Resilience

30 years

How can knowledge lead to resilience? The effects of climate change and other shocks have forced those in the agricultural community to reassess farming practices and adopt a more climate-smart approach to agriculture. Indeed, to ensure food security for the years ahead, farming much become climate resilient. CTA has long been an advocate of climate-smart agriculture. Working with its partners, the Centre is closely involved in a wide range of initiatives that support climate change adaptation and mitigation policy development and implementation. CTA collaborates with other organisations to promote best practices in this area. Most importantly, CTA brings together not just the policy makers and climate experts but the farmers, pastoralists and others who are directly impacted by climate change. This multistakeholder approach to dialogue ensures that the policies created will have a greater impact. Only by promoting policies and practices for sustainable agriculture, can CTA continue to champion knowledge is resilience.

After decades of deforestation in Niger, leading to serious soil erosion and dramatically declining yields for crop and livestock, a rural regeneration project in the Maradi region is encouraging farmers to allow the stumps of felled indigenous trees to regrow. Producers are also planting new trees to replace some of those destroyed over the years. As a result, they are being rewarded with less soil erosion, rising water tables, higher crop yields, better availability of firewood and fewer pests and diseases. A recent study by the World Agroforestry Centre (ICRAF) showed that this practice, known as farmer-managed natural regeneration (FMNR), has more than tripled yields of millet, from 150 kg/hectares(ha) to 500 kg/ha. Overall, the changes brought about by FMNR have been calculated as having an annual value of US$56 per ha.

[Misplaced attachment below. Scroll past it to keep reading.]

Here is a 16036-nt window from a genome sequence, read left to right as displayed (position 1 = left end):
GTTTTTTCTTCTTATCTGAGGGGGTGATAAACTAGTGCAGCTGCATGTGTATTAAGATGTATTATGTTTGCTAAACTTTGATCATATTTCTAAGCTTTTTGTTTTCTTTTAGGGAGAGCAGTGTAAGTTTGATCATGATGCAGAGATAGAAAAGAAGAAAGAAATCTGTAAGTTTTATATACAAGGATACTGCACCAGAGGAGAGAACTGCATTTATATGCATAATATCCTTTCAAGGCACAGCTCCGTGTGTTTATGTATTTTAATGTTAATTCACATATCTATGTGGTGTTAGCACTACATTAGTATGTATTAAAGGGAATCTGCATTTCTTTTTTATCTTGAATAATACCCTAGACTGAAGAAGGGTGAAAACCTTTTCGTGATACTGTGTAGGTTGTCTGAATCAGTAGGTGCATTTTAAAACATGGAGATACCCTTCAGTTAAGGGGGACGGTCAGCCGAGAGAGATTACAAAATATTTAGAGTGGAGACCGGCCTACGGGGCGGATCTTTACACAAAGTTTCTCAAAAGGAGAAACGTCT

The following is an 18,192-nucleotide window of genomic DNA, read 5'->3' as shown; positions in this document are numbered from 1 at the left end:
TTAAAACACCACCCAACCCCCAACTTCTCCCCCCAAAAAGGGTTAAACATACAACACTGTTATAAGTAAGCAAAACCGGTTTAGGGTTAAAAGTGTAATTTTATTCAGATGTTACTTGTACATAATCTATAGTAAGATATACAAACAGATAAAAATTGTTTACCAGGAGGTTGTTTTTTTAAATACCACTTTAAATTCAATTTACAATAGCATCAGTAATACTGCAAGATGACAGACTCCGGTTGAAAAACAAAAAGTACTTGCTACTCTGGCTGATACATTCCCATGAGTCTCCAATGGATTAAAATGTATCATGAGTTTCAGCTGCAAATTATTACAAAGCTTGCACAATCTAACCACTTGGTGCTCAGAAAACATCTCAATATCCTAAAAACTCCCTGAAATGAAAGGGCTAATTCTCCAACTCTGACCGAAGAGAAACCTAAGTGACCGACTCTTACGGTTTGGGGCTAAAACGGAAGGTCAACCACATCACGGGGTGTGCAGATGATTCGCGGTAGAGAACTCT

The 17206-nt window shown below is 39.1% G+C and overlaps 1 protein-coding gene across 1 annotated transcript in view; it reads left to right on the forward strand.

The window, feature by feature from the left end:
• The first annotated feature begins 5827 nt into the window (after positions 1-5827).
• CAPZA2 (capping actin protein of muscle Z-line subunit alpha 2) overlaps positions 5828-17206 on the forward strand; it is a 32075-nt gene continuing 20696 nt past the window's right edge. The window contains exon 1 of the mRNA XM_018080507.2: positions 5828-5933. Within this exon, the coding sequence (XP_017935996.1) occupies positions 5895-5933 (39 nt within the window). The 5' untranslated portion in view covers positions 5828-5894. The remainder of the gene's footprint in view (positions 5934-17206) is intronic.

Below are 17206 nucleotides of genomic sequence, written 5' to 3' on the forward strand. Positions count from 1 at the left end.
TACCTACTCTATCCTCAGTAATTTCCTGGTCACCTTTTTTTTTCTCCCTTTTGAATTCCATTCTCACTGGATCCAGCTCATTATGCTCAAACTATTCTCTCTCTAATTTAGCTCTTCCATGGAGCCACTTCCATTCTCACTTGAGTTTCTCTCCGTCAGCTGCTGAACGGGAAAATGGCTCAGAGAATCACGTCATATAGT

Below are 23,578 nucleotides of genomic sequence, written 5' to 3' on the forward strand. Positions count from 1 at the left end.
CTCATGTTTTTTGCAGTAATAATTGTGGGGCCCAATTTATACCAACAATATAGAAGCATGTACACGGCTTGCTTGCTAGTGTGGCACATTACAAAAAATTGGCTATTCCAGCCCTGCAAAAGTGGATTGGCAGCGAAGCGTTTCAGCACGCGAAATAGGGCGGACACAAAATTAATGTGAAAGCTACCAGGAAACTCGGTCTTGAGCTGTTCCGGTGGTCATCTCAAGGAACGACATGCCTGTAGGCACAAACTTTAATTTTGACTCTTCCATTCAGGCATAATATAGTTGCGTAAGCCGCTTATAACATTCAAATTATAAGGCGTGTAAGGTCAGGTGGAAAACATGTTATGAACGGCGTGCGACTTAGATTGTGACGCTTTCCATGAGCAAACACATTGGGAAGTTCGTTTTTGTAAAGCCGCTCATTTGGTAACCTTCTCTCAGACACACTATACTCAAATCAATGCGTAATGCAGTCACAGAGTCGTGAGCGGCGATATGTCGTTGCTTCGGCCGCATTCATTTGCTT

For millions of farmers in the developing world – and the people who rely on them to produce the food they eat – climate change is an issue of fundamental importance. Drought, excessive rainfall, hurricanes and other extreme weather events can decimate crops and cause devastating damage to livestock. And as producers in many ACP countries know to their cost, such events are becoming more frequent.

Tools used for knowledge platforms are likely to vary widely according to the target audience and will often involve a mix. For closed groups, such as the Melanesian Spearhead Group (MSG), email discussion groups can be highly effective. Social media is especially useful in bringing a disparate group of people together, who may have different agendas. For farmers' organisations, Facebook has proved a useful channel, with Twitter being used around their major meetings and events. MSG also used Facebook to advertise the fact that it has developed a Green Growth Framework.